Dove v Brown & Newirth Ltd – Workplace Nicknames and Unfair DismissalJune 3, 2016
Facts of the Case
Mr Dove was a sales representative for Brown & Newirth Ltd (“the Respondent”), a jewellery manufacturer, which employed about 43 people. He had worked for the Respondent for 25 years and had a clean disciplinary record. In 2011 Mr Ball began working for the Respondent as a sales director and in January 2014 Mr Thomas, who was in his early 30s, was appointed Head of Sales. Mr Dove was the only employee over the age of 50. At some point during Mr Dove’s service, Mr Thomas began nicknaming him “Gramps”. He used this nickname in emails and also verbally when others were present. The Respondent’s position was that this was an affectionate term of address which was not intended to be insulting. Despite the fact that Mr Dove claimed in the Tribunal that he found this to be hurtful there was evidence of him referring to himself by that nickname in email correspondence.
The Respondent claimed that Mr Dove was underperforming and that complaints had been raised by customers. The extent to which these concerns had been raised with Mr Dove was a matter of contention at the Tribunal. In March 2015 the decision was taken by Mr Ball to transfer 5 of Mr Dove’s customer accounts to Mr Thomas. Mr Dove received notice of his dismissal on 1 April 2015 by email on the grounds of “some other substantial reason”.
Mr Dove unsuccessfully appealed this decision on 8 April 2015. He claimed that the customer complaints had not been raised with him at any of the meetings and that Mr Ball had been unwilling to consider potential changes such as a re-allocation of some of Mr Thomas’ work to him. This appeal was rejected on 7 May 2015 and consequently Mr Dove took his case to the Employment Tribunal where he claimed age discrimination and unfair dismissal.
It was held that Mr Dove had been discriminated against because of his age. Mr Dove’s accounts had been transferred to a younger colleague in the company. A number of the comments made by the customers made reference to Mr Dove’s age, for instance, that he was “long in the tooth”. Other comments made can appear to be applied to older people, for example, “traditional”, “old fashioned” and customers wanting a “fresh approach”. Mr Ball failed to appreciate the discriminatory comments made by the customers and should have acted with more vigour in order to rectify the situation, but instead he adopted the discriminatory and stereotypical attitudes himself. Even though the use of the nickname “Gramps” was not meant to offend, the Tribunal found that this does not mean that it was not discriminatory. Therefore Mr Dove’s age discrimination claim was successful.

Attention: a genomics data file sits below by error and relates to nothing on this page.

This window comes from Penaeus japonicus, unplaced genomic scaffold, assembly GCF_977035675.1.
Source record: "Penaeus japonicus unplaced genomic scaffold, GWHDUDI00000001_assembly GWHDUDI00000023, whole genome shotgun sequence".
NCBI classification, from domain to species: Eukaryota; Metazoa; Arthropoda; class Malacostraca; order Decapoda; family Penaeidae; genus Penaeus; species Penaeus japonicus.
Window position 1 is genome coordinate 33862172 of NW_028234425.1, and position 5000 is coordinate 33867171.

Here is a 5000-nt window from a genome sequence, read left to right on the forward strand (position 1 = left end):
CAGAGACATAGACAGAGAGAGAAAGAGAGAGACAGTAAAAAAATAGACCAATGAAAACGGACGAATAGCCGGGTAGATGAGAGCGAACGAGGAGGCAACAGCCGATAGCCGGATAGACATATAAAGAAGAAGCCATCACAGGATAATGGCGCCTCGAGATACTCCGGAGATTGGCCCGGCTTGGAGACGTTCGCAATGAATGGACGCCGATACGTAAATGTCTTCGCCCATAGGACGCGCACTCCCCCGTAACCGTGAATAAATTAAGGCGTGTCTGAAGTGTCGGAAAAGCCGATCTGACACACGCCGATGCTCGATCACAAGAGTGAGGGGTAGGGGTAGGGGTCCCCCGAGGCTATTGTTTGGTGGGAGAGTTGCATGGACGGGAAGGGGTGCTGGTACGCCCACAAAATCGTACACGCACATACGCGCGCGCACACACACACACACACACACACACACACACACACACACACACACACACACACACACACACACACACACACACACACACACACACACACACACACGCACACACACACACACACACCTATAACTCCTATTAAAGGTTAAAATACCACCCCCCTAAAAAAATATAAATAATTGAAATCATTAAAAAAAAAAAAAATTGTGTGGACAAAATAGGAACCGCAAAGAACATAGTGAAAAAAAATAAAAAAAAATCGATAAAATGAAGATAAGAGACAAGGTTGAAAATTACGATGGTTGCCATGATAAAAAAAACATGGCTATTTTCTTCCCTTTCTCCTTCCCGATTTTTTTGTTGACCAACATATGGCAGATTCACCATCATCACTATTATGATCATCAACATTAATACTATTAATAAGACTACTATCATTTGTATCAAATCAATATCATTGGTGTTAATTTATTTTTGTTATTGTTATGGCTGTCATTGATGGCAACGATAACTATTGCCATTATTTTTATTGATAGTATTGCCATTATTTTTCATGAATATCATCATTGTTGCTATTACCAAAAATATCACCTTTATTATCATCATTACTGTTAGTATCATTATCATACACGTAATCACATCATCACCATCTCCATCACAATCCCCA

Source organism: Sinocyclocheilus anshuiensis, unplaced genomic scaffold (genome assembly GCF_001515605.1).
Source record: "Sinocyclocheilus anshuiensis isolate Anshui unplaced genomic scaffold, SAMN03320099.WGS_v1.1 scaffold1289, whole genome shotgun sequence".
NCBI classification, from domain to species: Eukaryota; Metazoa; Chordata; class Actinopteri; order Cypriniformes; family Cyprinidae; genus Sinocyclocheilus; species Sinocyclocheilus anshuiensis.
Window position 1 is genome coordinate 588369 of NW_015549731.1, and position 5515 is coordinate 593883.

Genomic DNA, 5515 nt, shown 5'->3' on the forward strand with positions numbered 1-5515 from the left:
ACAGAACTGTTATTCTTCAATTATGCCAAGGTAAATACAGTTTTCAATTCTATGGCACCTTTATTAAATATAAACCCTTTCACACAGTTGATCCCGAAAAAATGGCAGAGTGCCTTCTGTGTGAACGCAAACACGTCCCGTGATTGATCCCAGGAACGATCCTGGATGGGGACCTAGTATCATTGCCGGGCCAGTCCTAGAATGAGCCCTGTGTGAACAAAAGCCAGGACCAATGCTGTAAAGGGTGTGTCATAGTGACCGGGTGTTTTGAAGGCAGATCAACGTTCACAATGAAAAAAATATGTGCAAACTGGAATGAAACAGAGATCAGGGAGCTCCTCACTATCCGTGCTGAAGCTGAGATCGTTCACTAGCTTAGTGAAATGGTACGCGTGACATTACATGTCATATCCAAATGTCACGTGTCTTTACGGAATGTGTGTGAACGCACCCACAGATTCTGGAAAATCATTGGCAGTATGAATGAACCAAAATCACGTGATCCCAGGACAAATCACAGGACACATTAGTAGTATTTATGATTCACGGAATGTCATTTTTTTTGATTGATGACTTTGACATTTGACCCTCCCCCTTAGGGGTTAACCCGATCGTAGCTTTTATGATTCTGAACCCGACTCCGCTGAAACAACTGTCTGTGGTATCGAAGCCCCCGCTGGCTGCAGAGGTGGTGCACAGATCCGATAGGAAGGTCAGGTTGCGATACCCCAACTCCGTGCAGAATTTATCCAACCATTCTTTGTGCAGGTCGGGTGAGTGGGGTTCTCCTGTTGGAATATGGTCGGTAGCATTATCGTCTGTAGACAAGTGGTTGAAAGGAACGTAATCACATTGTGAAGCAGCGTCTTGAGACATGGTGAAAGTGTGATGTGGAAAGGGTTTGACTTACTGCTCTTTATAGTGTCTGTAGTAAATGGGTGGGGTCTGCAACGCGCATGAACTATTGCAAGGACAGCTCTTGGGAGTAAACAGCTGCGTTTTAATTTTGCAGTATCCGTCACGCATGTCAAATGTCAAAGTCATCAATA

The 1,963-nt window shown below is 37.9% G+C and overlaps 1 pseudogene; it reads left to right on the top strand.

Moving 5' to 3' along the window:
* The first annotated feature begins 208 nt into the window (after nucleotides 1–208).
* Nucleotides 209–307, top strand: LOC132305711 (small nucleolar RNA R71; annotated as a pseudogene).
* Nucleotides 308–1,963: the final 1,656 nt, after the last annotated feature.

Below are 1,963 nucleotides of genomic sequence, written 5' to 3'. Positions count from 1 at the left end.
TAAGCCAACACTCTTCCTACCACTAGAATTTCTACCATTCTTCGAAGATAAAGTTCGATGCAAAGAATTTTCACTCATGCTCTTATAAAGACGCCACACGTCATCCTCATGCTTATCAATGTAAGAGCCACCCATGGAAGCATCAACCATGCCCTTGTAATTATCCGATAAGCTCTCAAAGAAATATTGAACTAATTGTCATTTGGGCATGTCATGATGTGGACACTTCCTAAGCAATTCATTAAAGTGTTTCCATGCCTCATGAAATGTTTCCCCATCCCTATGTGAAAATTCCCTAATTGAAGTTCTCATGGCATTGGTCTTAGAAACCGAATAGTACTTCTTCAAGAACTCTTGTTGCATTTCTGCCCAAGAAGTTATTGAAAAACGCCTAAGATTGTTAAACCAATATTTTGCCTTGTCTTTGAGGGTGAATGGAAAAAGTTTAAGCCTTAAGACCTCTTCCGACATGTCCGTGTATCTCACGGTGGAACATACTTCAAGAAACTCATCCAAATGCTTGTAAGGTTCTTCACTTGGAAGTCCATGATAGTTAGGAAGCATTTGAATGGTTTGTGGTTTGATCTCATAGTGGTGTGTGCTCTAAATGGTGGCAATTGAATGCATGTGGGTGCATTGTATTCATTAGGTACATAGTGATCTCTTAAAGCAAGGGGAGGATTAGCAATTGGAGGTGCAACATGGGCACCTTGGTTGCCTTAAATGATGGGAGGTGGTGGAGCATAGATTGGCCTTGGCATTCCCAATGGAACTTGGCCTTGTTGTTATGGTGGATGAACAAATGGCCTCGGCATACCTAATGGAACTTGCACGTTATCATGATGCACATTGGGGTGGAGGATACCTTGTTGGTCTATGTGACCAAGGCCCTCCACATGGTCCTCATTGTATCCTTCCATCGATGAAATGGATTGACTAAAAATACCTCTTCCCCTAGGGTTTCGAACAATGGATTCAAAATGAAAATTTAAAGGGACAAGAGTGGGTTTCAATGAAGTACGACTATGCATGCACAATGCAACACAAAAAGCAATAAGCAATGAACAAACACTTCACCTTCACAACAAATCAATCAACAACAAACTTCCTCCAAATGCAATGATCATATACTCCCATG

It was also held that Mr Dove had also been unfairly dismissed. The Respondent failed to address the alleged concerns or even make Mr Dove aware of them. Also, by the time the issue was raised with Mr Dove, the decision to remove the customers from his territory had already been made. It was held that Mr Ball’s actions were ‘”very far from pulling out all the stops” in order to change the minds of the customers or to help secure Mr Dove’s job, as negotiating Mr Dove’s salary was not taken any further. Therefore, the Respondent could not show that it had some other substantial reason to dismiss Mr Dove. Indeed the Tribunal stated that even if it had such a reason, the dismissal was also not within the reasonable band of responses.
The Tribunal noted that Mr Dove was successful in mitigating his losses and securing alternative employment. He was rewarded compensation which included awards for unfair dismissal, age discrimination, future loss, injury to feelings, loss of his statutory rights and expenses incurred in looking for work, which amounted to £63,390.95.
There are a number of lessons which can be taken from this case for employers. Firstly, nicknames which could be seen as discriminatory in any way should be actively discouraged. This case shows that the argument that the names were only used as harmless banter will not be readily accepted by the Tribunal. Secondly, an employee should be informed when there are issues such as complaints against them well in advance of being dismissed as a result of them. This provides the employee with an opportunity to give his or her side of the story and, if necessary, take action to rectify the situation. Thirdly, a company should look into alternative measures such as a re-allocation of work. The dismissal of the employee should always be the last resort.
Michael Black, Director, Employment Department
Please note: The content of this article is for information purposes only and further advice should be sought from a professional advisor before any action is taken.